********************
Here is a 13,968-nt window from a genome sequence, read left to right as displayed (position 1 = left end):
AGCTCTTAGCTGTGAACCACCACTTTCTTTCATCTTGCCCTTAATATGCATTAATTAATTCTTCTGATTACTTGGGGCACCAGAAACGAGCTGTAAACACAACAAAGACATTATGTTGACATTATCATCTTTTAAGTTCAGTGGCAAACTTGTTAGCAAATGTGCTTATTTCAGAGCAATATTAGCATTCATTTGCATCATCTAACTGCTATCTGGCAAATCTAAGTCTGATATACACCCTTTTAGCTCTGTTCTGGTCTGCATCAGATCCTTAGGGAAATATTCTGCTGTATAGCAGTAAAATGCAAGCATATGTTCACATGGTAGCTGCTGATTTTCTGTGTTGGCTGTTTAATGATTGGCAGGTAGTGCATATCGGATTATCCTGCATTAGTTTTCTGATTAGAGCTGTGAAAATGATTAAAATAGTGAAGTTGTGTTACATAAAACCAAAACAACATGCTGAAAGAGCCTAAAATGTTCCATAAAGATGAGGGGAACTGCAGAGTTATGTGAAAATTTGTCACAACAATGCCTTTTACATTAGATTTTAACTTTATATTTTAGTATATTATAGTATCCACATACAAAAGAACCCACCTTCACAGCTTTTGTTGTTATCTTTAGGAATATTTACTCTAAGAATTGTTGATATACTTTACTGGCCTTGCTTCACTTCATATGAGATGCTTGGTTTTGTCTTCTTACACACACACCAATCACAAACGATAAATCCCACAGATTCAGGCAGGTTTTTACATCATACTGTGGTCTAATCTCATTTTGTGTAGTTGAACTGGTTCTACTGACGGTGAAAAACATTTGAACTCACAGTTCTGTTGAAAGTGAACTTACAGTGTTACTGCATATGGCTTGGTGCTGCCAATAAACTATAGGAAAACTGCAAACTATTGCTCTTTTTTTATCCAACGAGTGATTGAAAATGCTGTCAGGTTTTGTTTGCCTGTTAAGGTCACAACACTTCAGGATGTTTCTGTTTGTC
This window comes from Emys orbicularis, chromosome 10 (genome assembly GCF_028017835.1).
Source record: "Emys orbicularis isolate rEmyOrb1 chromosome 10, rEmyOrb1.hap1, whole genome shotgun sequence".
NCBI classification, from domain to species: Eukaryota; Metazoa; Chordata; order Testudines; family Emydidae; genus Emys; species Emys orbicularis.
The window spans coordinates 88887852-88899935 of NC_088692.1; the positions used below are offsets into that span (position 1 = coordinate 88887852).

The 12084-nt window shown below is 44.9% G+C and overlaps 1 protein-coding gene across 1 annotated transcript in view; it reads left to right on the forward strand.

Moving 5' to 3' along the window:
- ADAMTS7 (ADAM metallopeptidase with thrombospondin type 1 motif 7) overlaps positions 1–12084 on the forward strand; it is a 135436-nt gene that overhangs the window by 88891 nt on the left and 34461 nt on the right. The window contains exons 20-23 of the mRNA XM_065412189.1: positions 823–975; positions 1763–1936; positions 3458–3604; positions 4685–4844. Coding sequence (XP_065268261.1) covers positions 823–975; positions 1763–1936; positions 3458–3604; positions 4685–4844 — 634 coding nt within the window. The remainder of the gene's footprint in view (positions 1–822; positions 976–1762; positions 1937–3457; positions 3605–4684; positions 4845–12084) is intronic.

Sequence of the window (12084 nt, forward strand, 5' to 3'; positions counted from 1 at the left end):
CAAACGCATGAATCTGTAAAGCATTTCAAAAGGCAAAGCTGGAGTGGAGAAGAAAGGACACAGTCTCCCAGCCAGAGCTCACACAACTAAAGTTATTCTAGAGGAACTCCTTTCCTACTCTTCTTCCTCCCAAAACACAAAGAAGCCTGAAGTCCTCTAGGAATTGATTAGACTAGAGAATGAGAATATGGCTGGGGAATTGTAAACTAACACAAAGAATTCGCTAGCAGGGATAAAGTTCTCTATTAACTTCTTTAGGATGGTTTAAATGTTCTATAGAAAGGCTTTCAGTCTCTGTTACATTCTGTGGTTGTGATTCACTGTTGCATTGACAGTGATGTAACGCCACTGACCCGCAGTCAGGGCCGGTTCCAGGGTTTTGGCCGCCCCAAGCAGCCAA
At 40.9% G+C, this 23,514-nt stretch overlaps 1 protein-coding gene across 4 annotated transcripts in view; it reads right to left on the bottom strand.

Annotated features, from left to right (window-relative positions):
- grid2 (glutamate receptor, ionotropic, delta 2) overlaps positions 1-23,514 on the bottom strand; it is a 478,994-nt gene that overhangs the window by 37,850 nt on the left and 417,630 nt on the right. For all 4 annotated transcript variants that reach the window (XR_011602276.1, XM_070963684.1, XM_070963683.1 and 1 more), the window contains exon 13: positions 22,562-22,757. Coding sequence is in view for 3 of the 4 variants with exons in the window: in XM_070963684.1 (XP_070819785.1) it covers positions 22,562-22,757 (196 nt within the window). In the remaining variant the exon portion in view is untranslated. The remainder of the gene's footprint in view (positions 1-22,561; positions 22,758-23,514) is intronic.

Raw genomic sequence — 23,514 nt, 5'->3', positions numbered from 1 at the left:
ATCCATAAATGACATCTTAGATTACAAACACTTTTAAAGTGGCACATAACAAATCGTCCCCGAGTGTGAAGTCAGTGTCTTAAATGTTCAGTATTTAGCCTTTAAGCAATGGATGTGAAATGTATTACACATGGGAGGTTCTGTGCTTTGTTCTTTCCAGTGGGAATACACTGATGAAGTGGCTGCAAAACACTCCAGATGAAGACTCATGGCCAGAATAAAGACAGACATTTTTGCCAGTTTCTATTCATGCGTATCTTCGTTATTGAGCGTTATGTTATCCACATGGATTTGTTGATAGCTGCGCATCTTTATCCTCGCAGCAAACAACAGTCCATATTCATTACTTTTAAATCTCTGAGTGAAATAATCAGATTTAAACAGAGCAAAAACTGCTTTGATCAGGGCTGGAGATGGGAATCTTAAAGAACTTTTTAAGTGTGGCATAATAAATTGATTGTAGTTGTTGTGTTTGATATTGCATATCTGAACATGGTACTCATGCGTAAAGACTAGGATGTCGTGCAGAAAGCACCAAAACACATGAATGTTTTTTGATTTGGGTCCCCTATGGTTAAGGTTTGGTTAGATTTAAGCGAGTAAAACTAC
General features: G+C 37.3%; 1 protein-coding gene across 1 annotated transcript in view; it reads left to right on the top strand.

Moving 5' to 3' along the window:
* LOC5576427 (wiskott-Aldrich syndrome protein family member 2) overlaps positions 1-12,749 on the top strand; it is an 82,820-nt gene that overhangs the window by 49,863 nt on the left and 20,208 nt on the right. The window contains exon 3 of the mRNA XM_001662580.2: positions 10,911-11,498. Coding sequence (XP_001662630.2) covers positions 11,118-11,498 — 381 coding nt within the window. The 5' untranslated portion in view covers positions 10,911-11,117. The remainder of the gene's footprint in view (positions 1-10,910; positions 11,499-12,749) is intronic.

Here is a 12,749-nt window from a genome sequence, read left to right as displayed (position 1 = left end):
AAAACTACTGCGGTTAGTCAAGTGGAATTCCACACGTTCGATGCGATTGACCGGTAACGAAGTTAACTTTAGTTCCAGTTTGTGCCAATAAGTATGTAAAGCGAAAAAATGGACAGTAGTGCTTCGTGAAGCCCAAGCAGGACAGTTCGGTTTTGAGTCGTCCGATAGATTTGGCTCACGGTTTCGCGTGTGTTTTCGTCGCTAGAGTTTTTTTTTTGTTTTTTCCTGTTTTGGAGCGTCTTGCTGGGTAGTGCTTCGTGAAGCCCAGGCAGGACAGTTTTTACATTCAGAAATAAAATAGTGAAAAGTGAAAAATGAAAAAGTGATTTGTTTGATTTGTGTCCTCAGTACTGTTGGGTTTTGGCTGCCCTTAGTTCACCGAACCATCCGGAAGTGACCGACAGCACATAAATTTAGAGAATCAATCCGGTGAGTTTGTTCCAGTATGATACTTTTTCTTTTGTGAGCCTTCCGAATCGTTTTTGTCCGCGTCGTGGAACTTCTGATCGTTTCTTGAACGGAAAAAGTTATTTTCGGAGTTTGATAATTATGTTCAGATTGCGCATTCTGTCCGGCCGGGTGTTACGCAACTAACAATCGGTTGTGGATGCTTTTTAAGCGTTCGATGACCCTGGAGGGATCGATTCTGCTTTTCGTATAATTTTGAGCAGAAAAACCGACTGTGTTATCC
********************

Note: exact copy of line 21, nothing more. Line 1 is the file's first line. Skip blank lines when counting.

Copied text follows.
AAAACTACTGCGGTTAGTCAAGTGGAATTCCACACGTTCGATGCGATTGACCGGTAACGAAGTTAACTTTAGTTCCAGTTTGTGCCAATAAGTATGTAAAGCGAAAAAATGGACAGTAGTGCTTCGTGAAGCCCAAGCAGGACAGTTCGGTTTTGAGTCGTCCGATAGATTTGGCTCACGGTTTCGCGTGTGTTTTCGTCGCTAGAGTTTTTTTTTTGTTTTTTCCTGTTTTGGAGCGTCTTGCTGGGTAGTGCTTCGTGAAGCCCAGGCAGGACAGTTTTTACATTCAGAAATAAAATAGTGAAAAGTGAAAAATGAAAAAGTGATTTGTTTGATTTGTGTCCTCAGTACTGTTGGGTTTTGGCTGCCCTTAGTTCACCGAACCATCCGGAAGTGACCGACAGCACATAAATTTAGAGAATCAATCCGGTGAGTTTGTTCCAGTATGATACTTTTTCTTTTGTGAGCCTTCCGAATCGTTTTTGTCCGCGTCGTGGAACTTCTGATCGTTTCTTGAACGGAAAAAGTTATTTTCGGAGTTTGATAATTATGTTCAGATTGCGCATTCTGTCCGGCCGGGTGTTACGCAACTAACAATCGGTTGTGGATGCTTTTTAAGCGTTCGATGACCCTGGAGGGATCGATTCTGCTTTTCGTATAATTTTGAGCAGAAAAACCGACTGTGTTATCC